Wild Things

SeaWorld Exaggerated Its Research Record

Larry King interviews Shamu at SeaWorld in 2001.

Photo By Getty Images

SeaWorld’s practice of keeping large marine mammals in captivity has always been controversial among scientists and animal rights activists, but the recent anti-captivity documentary Blackfish has brought this issue into the public eye. As one of its justifications for keeping captive orcas, SeaWorld argues that easy access to these animals is an enormous benefit for scientific research that will lead to greater understanding of all orcas, including wild populations. According to Chris Dold, vice-president of SeaWorld veterinary services, “there are limitations to studying these animals in the wild, but controlled environments help us to overcome them. The value of animals in zoological parks is that they are available for controlled science to be conducted with them on their behalf.”

To support the claim, SeaWorld keeps an official list of research findings from captive orcas, a list of 52 studies starting in 1976. While some of these papers, particularly those related to anatomy, physiology, and development, are broadly applicable to wild animals, many are relevant only for captive orcas. Studies on vitamin supplements or new technology and techniques for artificial insemination are unlikely to be useful to wild populations. However, Dold says of these studies: “We’re just scratching the surface. Understanding the animal helps us to conserve them. Science isn’t always big leaps, and small contributions can lead to additional questions. Even this basic stuff enhances our understanding of killer whales.”

A new investigation of these papers by Ingrid Visser, a marine biologist with New Zealand’s Orca Research Trust, shows that SeaWorld may have systematically misrepresented the research resulting from work with captive orcas. Visser’s investigation of the list, which is part of a larger analysis, stems from “a concern that SeaWorld often misrepresents their claims of science and the justification of keeping orca in captivity,” she told me, and as a scientist herself, she “wanted the public to have a better grasp of just how duplicitous SeaWorld was being about their ‘research.’”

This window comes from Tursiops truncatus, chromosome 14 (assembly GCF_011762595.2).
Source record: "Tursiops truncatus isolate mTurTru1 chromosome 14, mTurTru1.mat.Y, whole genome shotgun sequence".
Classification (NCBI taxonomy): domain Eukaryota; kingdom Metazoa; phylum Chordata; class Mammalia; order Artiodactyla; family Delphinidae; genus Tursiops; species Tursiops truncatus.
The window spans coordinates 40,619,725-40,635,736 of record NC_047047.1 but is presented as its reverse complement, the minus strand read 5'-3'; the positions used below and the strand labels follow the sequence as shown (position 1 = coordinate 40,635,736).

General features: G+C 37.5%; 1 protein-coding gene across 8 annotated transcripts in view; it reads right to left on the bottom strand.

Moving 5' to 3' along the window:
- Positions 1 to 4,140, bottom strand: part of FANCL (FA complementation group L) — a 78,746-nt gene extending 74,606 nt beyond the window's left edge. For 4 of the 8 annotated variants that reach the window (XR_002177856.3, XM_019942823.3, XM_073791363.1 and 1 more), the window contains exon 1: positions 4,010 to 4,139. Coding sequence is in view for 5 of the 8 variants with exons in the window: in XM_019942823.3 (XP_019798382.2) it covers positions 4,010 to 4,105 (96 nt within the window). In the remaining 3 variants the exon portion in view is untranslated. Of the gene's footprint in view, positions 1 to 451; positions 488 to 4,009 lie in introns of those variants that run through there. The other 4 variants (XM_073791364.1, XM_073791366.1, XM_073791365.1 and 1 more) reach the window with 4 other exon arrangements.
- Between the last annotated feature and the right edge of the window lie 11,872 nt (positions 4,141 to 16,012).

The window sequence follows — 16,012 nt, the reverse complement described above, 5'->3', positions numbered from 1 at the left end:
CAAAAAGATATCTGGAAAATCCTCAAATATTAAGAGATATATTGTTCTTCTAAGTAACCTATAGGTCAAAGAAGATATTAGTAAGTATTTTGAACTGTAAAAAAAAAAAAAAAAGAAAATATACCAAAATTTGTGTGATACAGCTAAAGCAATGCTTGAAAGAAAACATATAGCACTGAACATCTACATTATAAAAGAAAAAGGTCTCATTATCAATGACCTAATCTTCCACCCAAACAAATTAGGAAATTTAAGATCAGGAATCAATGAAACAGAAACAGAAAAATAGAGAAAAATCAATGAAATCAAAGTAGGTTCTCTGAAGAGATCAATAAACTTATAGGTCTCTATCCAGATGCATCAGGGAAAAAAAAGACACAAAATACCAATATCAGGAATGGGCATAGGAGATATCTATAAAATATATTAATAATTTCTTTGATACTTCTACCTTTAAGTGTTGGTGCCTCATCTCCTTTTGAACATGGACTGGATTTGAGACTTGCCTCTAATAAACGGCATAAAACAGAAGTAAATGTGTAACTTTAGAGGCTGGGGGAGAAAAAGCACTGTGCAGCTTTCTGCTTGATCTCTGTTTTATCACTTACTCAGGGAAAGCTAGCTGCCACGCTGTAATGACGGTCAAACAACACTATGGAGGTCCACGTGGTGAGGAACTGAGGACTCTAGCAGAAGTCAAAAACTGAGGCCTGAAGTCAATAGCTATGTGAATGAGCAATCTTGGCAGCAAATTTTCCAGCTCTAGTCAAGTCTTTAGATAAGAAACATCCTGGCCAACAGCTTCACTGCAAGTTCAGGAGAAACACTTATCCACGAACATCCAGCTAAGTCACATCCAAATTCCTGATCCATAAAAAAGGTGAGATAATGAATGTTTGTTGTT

According to Visser, of the 52 articles on SeaWorld’s list, three are duplicates, the exact same paper listed twice. Another of the papers on the list is a review by a SeaWorld employee of a book written by someone who claimed to be able to communicate with orcas. Others involved SeaWorld staff, but the research was performed entirely on wild populations. A few could not be tracked down with the citation information provided; SeaWorld’s director of research didn’t have access to them when Visser inquired. Several are not peer reviewed, and at least one had the title changed to imply that captive orcas played a more important role in the research (which was a statistical model) than they actually did.  

“After holding orcas in captivity for almost 50 years, this is, quite frankly, a pathetic research output in that time period, even for an individual researcher, let alone an institution with multiple researchers,” says Naomi Rose, a marine mammal scientist at the Animal Welfare Institute. (Disclosure: Rose is an acquaintance and I am a co-author of a paper on an unrelated topic with her husband, Chris Parsons.)

For two papers, the order of authors is different on SeaWorld’s bibliography than on the actual papers. One of SeaWorld’s own employees is listed as first author when he was not, implying that the employee was the lead researcher. “This is tantamount to plagiarism in the scientific world,” Visser says. “You don’t just claim someone else’s work by changing the first author of a publication, that’s the same as intellectual theft.”

Rose says she isn’t surprised by this apparent manipulation. In a recent online poll about orca captivity, she points out, 54 percent of responses came from a SeaWorld IP address, leading to accusations of digital ballot stuffing.

When I reached SeaWorld, Dold was apologetic about the errors in the research record. “That’s concerning to me. It would be untenable for us to manipulate the scientific record like this. We wouldn’t do something like that. Our scientific integrity is something we take deep pride in. On behalf of our scientists, that’s not something that we would do. I want to apologize to you and thank you for bringing this to our attention. That’s an error on our part and we’re going to go ahead and correct it.” And it has been revised.

A more accurate list of research won’t resolve the longstanding debate over whether holding orcas in captivity is necessary or appropriate, but at least it will help keep one side in that debate honest.